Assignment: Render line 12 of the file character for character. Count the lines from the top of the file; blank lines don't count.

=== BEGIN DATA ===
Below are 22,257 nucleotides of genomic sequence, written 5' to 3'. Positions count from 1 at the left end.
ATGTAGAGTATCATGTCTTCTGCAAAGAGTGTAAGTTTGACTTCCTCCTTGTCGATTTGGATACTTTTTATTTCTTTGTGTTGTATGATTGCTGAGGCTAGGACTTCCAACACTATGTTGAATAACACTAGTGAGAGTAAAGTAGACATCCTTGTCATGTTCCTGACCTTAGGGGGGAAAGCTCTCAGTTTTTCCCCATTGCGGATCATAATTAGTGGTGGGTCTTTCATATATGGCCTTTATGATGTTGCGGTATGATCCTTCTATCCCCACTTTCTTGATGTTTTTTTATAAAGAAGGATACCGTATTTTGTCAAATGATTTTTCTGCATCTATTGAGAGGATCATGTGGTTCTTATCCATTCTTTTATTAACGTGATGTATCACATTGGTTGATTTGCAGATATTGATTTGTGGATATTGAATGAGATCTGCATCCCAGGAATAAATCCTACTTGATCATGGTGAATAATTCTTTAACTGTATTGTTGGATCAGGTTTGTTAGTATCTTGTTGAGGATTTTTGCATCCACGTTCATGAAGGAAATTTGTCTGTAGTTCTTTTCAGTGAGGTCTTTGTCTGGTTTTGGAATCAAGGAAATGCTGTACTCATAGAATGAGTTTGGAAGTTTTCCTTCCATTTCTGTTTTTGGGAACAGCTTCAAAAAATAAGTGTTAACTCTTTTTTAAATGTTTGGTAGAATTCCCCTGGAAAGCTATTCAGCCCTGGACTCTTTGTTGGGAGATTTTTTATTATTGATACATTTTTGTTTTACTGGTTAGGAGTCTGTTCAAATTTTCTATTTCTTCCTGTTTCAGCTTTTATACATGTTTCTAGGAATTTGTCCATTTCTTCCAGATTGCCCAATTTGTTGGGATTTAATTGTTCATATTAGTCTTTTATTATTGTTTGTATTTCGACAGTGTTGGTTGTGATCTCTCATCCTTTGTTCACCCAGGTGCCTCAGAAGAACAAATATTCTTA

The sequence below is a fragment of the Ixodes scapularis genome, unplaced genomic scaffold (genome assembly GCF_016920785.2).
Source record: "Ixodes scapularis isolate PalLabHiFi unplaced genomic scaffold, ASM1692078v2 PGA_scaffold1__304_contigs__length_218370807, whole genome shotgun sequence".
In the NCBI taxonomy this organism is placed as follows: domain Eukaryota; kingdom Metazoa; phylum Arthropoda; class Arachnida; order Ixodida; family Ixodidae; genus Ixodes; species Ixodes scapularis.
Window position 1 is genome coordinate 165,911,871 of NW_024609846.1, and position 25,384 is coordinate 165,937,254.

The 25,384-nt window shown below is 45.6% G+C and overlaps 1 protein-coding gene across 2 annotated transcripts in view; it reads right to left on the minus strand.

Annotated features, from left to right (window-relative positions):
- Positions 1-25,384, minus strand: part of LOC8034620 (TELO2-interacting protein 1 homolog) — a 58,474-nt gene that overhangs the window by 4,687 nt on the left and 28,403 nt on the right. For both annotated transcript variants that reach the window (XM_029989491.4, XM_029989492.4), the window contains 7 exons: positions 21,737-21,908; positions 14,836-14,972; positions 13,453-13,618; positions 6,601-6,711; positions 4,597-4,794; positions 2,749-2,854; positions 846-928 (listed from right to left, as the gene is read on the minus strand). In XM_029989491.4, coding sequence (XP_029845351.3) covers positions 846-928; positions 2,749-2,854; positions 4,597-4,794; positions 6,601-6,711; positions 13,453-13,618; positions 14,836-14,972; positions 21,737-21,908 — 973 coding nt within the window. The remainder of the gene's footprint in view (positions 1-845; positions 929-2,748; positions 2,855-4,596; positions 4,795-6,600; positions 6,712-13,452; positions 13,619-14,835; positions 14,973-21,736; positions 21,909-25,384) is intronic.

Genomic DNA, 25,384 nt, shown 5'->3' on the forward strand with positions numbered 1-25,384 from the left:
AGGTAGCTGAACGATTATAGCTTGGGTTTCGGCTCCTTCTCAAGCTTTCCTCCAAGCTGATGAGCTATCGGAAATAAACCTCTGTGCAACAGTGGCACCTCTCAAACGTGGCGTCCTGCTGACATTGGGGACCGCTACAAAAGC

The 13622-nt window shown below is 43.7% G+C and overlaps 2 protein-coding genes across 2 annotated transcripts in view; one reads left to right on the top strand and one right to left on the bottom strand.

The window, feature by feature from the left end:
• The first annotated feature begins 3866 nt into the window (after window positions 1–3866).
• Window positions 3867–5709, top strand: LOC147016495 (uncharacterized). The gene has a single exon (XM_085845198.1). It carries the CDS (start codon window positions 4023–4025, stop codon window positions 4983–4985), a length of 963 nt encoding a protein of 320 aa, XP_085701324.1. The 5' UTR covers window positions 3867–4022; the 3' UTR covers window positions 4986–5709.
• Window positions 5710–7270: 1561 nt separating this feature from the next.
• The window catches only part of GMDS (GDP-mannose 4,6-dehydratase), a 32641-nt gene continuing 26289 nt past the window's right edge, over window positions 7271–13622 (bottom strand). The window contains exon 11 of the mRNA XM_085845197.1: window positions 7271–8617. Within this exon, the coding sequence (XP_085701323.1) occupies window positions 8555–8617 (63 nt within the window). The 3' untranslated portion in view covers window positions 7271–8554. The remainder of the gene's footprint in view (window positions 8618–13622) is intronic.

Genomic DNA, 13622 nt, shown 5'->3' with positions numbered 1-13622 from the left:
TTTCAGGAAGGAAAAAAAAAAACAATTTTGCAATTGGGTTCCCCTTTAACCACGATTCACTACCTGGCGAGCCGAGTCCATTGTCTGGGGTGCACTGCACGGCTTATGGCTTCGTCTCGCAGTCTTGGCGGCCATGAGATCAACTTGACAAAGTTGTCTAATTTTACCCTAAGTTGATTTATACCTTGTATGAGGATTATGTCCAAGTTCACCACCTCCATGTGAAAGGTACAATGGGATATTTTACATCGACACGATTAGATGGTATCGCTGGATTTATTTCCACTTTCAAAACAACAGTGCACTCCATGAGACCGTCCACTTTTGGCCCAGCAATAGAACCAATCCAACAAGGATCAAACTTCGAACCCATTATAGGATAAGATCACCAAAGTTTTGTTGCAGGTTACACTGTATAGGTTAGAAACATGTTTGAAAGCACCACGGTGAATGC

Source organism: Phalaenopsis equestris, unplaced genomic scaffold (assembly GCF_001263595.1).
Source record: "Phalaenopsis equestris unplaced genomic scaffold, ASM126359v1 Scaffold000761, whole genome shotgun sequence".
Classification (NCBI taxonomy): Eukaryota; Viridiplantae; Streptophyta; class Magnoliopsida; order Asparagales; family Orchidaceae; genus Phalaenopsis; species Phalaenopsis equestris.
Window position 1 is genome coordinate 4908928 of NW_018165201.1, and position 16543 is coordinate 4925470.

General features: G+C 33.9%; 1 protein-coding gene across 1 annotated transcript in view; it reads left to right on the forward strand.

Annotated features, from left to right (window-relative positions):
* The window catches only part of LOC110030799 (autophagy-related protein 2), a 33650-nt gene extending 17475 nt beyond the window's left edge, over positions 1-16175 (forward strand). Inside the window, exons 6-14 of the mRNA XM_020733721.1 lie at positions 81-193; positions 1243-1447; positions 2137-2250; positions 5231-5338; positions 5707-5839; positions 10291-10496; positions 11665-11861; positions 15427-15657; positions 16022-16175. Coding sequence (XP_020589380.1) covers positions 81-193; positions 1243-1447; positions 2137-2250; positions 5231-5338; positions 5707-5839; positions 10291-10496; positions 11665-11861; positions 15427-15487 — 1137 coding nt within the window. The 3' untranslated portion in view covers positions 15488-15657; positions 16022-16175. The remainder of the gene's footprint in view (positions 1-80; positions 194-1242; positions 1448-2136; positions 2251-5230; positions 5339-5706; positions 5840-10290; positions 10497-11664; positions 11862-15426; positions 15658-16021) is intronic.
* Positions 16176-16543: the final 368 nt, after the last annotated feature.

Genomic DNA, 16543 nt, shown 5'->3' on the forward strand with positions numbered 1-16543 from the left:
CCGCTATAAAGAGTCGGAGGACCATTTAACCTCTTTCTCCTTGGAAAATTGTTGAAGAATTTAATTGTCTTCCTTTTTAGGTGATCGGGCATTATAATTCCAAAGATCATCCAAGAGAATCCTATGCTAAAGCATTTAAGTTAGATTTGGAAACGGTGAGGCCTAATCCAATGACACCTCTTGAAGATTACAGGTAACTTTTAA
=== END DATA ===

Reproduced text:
The 13622-nt window shown below is 43.7% G+C and overlaps 2 protein-coding genes across 2 annotated transcripts in view; one reads left to right on the top strand and one right to left on the bottom strand.